The Assembly Hall is a former industrial hall, located on an old industrial site in Valby, which has now been transformed into the lively district of Valby Maskinfabrik. C.F. Møller handled the transformation of Montagehallen (the Assembly Hall), where the original industrial expression has been preserved, while filling the interior with modern commercial premises and homes, and also an event and community building.

Client: Phase 1: De Forenede Ejendomsselskaber (DFE), Phase 2: Jørgen Friis Poulsen
Size: 10,100 m², 1,400 m² office, 1,200 m² event and community centre as well as 66 living units
Address: Valby
Year: 2014-2018
Architect: C.F. Møller Architects
Landscape: C.F. Møller Landscape and Schønherr

Valby Machinery Halls - Assembly Hall By C.F. Møller Architects - Sheet2The Assembly Hall is a listed building, and in connection with the conversion, C.F. Møller also contributed an analysis of the conservation value of the hall. This value relates, among other things, to the hall’s 200-metre long building volume, the façade’s red-lead steel grating structure, infilled with panels of red brick, and the characteristic gable motif, denoted by the hall’s curved roof and prism-shaped skylights.

Valby Machinery Halls - Assembly Hall By C.F. Møller Architects - Sheet3In order to preserve the hall’s unique patina, the new commercial premises and the event and community building, located at opposite ends of the building, are insulated from the inside by a climate screen of glass.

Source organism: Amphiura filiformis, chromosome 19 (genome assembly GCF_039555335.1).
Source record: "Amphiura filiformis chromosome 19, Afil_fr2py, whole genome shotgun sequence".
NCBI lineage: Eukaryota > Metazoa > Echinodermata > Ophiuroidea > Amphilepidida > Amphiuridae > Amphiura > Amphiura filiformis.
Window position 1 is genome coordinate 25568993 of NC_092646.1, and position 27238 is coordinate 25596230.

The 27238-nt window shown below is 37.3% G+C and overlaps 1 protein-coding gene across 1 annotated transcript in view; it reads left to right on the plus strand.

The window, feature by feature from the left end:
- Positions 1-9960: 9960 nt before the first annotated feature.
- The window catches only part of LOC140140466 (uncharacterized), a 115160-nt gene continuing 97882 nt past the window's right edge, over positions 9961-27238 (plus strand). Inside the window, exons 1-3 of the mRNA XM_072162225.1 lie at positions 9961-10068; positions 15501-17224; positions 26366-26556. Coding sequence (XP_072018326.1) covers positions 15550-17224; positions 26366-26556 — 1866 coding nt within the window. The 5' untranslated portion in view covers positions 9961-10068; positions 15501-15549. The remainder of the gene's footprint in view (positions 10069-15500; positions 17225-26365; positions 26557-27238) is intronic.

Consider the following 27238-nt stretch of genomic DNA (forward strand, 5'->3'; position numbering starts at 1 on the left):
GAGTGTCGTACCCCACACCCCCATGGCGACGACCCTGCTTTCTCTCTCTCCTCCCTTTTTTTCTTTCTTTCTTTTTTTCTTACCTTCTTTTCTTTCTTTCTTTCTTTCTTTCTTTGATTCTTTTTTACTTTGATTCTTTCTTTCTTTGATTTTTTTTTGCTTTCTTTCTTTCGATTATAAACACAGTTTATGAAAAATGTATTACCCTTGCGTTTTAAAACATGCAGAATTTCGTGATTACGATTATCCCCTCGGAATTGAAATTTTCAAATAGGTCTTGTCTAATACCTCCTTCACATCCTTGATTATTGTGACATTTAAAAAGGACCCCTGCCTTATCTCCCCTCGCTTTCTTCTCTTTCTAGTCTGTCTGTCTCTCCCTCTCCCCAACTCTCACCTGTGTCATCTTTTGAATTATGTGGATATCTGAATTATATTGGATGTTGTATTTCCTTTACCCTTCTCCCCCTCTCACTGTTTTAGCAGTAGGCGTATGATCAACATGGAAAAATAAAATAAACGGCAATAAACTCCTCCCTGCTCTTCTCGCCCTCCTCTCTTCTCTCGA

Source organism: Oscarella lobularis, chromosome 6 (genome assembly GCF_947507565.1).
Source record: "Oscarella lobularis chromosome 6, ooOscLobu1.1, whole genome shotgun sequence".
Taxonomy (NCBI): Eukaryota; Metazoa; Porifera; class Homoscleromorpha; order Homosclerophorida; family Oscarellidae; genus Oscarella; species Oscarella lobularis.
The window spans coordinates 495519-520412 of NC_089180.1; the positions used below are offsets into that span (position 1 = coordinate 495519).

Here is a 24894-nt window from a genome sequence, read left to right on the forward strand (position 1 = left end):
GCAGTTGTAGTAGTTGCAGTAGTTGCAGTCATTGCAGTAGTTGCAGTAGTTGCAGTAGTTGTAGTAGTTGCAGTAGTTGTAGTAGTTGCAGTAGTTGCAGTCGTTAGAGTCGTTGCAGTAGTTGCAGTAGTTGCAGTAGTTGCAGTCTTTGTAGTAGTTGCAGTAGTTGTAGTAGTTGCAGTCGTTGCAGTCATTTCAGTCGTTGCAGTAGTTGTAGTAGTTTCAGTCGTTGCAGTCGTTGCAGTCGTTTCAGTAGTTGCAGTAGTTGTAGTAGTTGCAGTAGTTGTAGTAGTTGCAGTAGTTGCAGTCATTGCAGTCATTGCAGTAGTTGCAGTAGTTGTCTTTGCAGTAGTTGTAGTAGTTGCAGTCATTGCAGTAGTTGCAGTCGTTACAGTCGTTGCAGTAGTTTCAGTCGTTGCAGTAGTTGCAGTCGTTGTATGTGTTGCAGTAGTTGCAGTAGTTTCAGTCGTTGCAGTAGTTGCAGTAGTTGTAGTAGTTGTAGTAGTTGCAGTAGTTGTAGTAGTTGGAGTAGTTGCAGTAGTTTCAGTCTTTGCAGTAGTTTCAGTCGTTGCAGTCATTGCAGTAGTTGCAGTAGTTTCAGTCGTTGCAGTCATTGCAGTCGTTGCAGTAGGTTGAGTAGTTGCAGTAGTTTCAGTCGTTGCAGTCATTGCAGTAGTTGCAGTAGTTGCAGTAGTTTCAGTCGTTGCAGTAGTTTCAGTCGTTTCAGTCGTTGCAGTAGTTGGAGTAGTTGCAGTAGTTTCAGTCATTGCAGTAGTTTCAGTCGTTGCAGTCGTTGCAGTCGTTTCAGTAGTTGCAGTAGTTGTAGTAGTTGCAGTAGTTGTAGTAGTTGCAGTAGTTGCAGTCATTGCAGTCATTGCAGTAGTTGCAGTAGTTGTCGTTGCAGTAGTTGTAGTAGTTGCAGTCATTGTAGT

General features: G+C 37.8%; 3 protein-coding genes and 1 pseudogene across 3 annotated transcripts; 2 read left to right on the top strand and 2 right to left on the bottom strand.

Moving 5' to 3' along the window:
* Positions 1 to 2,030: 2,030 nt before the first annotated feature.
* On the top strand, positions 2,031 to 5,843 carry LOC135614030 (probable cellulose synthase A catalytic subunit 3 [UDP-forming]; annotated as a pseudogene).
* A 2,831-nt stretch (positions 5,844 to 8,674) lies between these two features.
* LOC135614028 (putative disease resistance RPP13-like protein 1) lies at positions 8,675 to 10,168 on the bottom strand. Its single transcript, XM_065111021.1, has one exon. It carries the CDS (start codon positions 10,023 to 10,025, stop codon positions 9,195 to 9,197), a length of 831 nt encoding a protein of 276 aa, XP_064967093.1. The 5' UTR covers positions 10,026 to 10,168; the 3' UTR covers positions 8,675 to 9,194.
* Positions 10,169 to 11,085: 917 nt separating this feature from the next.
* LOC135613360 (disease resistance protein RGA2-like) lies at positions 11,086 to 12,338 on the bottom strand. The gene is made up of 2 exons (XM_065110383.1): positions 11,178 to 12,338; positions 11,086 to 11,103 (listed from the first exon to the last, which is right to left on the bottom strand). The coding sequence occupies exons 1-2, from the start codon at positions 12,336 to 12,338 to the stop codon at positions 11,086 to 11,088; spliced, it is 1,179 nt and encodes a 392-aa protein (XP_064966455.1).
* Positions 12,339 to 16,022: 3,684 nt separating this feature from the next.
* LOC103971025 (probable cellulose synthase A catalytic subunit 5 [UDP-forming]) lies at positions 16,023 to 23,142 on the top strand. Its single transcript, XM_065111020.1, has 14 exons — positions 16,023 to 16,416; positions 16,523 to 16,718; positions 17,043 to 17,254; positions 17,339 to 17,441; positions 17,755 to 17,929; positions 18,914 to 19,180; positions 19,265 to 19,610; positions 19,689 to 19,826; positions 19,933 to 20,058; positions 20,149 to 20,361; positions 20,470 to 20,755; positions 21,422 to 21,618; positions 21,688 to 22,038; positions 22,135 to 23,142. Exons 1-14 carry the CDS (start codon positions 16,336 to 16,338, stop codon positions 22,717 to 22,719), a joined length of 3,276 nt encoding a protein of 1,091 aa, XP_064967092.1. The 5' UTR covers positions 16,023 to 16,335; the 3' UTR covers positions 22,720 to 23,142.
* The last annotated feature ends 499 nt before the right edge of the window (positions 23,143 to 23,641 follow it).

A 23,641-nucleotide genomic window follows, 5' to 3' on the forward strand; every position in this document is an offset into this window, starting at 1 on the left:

Behind the glass, you can still see traces of the hall’s previous use. At each end of the hall a new interior volume has been inserted, supported by an industrial steel structure in line with the building’s original expression.

Valby Machinery Halls - Assembly Hall By C.F. Møller Architects - Sheet7In the middle section of the hall, where the residential units are located, a new set-back façade has been built, ensuring good daylight conditions all the way through the apartments. With the help of a steel structure mounted on the new façade, the cadence and the long, rhythmic flow of the original façade are continued. The steel structure is also used to mount the balconies.

Each residential unit has a balcony or ground-floor terrace, and a living room with a large west-facing glass section that spans the width of the entire room.

Author

Rethinking The Future (RTF) is a Global Platform for Architecture and Design. RTF through more than 100 countries around the world provides an interactive platform of highest standard acknowledging the projects among creative and influential industry professionals.

Write A Comment